Welcome to Rick Marsi Online

For the past three decades, Rick Marsi's name has become synonymous with excellence in the following fields:


  • Visually stunning slide programs on nature and travel
  • Guided nature walks that educate and inspire
  • Professionally escorted nature tours in the USA and beyond


Purchase Rick's books and photos, hire him as a speaker for your next meeting or special event, or engage him to lead you on a guided nature walk.

Available for sale here now...

Rick's new book of nature

essays, "Log Cabin Year",

48 Reflections from Our

Seasons Past with illustrations

by Jan Marsi

Click on the book cover to view sample pages



Listing of August sightings in "Diary"
New photos of Oregon's Fossil Beds in "Bonus Content" at left
Photos from eastern Oregon...

The Metolius River is 28 miles long. A tributary of the Deschutes River, its headwaters emerge from springs at the base of Black Butte. Spring-fed, the river's waters remain uniformly cold year-round. Around 45 degrees is average.

Another Metolius view. The river is a National Wild and Scenic River. This section holds rainbow and bull trout. Catch and release only. Nearest town is Sisters, OR. Its population - when not invaded by tourists - is 2,000 or so.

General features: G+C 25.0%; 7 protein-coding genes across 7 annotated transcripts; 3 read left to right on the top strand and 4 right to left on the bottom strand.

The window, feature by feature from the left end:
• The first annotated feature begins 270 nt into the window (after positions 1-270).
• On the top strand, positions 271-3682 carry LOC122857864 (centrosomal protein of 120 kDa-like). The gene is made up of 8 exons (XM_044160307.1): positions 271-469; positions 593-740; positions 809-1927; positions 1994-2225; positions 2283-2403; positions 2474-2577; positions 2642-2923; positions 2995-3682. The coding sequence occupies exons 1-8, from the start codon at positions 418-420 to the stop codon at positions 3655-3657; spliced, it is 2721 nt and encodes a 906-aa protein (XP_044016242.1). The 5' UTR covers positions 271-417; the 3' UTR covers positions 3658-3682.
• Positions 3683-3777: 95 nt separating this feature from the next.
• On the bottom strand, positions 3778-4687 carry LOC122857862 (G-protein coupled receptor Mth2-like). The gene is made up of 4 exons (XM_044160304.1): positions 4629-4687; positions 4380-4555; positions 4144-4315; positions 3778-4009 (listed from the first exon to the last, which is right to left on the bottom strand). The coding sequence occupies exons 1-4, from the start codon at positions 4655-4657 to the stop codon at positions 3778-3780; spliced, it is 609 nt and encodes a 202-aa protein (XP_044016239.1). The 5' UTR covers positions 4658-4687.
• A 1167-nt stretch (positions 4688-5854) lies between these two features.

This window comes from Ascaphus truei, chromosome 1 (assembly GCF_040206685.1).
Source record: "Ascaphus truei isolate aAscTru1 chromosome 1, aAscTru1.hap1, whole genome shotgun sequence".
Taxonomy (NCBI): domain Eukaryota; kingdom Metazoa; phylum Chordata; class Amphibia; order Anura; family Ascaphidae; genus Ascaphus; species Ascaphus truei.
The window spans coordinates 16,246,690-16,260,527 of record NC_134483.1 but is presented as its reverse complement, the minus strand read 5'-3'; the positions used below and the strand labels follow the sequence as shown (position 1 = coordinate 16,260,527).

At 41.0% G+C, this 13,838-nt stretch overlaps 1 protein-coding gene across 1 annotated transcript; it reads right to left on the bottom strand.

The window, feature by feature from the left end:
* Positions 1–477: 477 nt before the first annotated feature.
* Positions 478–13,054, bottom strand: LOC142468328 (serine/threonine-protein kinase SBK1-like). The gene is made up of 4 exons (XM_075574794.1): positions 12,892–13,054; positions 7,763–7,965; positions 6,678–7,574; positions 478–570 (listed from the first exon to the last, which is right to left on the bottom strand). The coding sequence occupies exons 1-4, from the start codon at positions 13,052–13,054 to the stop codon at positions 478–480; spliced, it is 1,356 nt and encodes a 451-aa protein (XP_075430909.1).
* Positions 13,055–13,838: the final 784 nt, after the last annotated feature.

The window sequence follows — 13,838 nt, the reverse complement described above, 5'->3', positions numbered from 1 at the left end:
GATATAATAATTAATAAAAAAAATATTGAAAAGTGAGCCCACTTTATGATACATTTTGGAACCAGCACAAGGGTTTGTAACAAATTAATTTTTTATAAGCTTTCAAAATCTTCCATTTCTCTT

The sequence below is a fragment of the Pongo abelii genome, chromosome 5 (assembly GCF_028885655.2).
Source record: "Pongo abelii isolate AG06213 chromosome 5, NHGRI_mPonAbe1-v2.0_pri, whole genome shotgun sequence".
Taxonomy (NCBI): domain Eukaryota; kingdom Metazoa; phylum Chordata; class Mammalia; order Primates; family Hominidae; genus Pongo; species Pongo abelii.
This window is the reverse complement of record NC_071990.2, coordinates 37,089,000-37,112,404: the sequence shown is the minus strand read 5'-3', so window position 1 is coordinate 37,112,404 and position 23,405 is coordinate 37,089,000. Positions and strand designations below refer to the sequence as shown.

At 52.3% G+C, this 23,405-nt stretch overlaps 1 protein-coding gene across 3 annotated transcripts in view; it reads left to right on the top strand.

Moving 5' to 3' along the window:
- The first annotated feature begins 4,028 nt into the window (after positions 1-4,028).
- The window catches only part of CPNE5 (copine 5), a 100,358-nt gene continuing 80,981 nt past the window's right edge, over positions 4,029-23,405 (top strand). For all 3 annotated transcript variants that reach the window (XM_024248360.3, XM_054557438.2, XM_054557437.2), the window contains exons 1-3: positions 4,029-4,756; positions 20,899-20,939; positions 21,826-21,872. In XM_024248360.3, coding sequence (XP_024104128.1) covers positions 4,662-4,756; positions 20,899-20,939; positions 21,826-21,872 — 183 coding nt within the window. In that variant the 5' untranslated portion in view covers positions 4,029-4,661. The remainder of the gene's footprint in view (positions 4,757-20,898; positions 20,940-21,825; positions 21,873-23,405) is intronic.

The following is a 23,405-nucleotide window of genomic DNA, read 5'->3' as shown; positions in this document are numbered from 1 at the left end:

A Mourning Cloak butterfly sipping from a wet rock on the shore of the Metolious. Named  for its funereal color, its the same butterfly we see in the Northeast. 

The default pine in this region is the Ponderosa. These trees can grow to huge sizes. Many of them feature the beautiful orange bark you see here.

A Douglas Squirrel - common resident of pine and spruce forests here. They eat seeds from the cones of coniferous trees.

Juvenile Black-throated Gray Warblers don't have black throats. They'll get them as adults next year.

Our backyard jay here is Steller's Jay. The same length as a Blue Jay, it often forages on the ground.

Eastern Oregon can get hot and dry. Water is prized by birds and humans alike. We found this bird bath at - of all places - the Best Western in Sisters. This is a White-headed Woodpecker

Moments later, the smallest nuthatch in North America appeared: the Pygmy Nuthatch. At one point, 4 or 5 rimmed the edge of the bird bath.

Photos by Rick Marsi
All rights reserved.



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